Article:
- Can I friend my therapist on Facebook?
- Should your therapist be older than you?
- Can friends have the same therapist?
- Can therapists treat family members?
- Should couples go to the same therapist?
- Will a therapist ever recommend divorce?
- Can a therapist tell you to leave your partner?
- Can you see two therapists?
- Can my friend see my therapist?
- What is a conflict of interest in therapy?
- Why would a therapist stop seeing a patient?
- Can you see more than one therapist at a time?
- How do I become a therapy therapist for a friend?
- Can a therapist see two members of the same family?
- Can a therapist see more than one family member?
- Can I bring my boyfriend to therapy?
- Can I talk to my husband’s therapist?
- What do you talk about with a new therapist?
Can I friend my therapist on Facebook?
There’s no ethics code that explicitly forbids accepting such a request, but guidelines from the American Psychological Association and experts in mental health ethics recommend against having clients as Facebook friends.
This is also important if you’re considering looking up your client online..
Should your therapist be older than you?
The Benefits of Considering the Age of Your Therapist Maybe you’ve realized from your experience that you don’t work well with older counselors because they remind you of a parent or an authority figure. As a result, you might work best with someone who is closer to your age or younger than you.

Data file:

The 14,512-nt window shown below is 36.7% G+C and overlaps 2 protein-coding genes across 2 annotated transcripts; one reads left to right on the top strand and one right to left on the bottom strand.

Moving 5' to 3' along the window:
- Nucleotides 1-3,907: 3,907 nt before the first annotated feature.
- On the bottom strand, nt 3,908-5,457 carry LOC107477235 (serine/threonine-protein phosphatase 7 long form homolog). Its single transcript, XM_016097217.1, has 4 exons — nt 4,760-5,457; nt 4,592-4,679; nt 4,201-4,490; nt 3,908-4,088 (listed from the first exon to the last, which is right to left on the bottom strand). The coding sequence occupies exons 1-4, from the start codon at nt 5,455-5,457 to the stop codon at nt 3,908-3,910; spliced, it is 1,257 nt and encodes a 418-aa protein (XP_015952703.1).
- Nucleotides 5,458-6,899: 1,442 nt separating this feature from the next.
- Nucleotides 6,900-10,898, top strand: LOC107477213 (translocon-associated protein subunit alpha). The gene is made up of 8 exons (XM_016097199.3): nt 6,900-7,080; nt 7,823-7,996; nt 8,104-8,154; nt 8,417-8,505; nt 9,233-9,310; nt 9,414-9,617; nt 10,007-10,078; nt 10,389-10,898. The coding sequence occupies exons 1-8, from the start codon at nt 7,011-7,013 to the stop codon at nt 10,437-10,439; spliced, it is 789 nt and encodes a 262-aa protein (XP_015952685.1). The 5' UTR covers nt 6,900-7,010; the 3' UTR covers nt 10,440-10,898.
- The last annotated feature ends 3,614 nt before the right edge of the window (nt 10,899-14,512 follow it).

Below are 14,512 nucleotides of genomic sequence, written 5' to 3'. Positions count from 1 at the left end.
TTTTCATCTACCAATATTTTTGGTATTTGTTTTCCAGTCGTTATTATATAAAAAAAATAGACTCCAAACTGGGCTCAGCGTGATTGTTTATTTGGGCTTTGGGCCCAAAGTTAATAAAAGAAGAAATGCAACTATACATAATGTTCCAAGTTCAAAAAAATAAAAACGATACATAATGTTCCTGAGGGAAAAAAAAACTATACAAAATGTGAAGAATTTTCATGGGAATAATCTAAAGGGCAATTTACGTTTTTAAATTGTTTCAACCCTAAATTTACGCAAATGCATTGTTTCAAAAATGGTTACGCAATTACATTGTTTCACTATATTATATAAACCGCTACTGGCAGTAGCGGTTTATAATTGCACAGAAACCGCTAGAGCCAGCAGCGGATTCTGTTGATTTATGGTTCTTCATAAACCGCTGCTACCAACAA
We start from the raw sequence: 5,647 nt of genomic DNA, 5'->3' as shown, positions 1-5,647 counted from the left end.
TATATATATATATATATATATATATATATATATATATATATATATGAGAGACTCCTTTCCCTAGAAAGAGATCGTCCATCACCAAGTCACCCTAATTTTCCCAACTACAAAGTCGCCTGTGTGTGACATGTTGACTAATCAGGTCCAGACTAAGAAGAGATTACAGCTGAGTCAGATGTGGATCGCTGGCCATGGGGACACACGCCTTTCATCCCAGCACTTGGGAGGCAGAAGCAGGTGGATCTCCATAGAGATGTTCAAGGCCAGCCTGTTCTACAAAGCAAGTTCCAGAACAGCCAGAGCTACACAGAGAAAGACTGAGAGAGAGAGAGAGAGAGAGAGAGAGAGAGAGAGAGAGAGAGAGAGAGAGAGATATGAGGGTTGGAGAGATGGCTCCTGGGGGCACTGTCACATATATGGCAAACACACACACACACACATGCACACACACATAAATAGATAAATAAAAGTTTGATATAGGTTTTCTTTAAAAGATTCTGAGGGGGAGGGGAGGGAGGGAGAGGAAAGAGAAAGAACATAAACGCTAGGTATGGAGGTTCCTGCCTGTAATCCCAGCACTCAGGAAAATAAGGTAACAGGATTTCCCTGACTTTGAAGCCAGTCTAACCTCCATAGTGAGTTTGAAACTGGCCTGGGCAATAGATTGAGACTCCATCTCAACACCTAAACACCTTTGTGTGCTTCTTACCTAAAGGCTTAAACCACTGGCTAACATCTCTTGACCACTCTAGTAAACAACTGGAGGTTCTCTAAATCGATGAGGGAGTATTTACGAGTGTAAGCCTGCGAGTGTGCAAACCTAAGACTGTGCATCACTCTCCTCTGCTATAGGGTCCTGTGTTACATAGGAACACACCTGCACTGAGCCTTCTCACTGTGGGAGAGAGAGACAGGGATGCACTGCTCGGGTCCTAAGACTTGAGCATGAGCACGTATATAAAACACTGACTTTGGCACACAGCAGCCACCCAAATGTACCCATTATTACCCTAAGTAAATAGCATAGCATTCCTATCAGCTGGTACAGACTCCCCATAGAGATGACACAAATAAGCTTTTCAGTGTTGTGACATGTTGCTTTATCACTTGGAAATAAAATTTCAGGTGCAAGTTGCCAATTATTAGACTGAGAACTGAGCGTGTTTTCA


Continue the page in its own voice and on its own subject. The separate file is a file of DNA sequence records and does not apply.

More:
Can friends have the same therapist?
While it’s not considered unethical to see friends of friends, some therapists would prefer not to do that given the sanctity of each relationship. In some cases, a therapist will choose not to work with two people who are close with each other if they truly feel they cannot remain impartial.
Can therapists treat family members?
As long as the counselor maintains objectivity, it may be permissible for him or her to treat a relative. It is always wise to consult with another counselor prior to accepting a family member as a client to ensure that all aspects of the situation have been reviewed.
Should couples go to the same therapist?
There is no hard and fast rule about it. However, seeing each person separately does not necessarily mean that your therapist will keep secrets. This, too, is a clinical decision that each therapist makes and if you are not told upfront what their policy is, it is important for you to ask and not make assumptions.
Will a therapist ever recommend divorce?
Even if a couple is very unhappy in their marriage, a marriage therapist will typically keep their opinion about the relationship to themselves. To actually suggest divorce would raise some ethical and moral concerns, which is why most therapists try not to push the couple either way.
Can a therapist tell you to leave your partner?
Many clients are nervous that when they finally do meet with their therapist, they will be met with some kind of fate about the relationship and that they will possibly hear something they don’t want to. … So, will we tell you to stay in a relationship or leave it? The answer is no.
Can you see two therapists?
Tips. Recognize that you are entitled to see whatever therapist you choose. Realize that sometimes separate therapists is a good thing! Individual + group therapy; individual + couples therapy can be excellent, even sometimes preferred, combinations!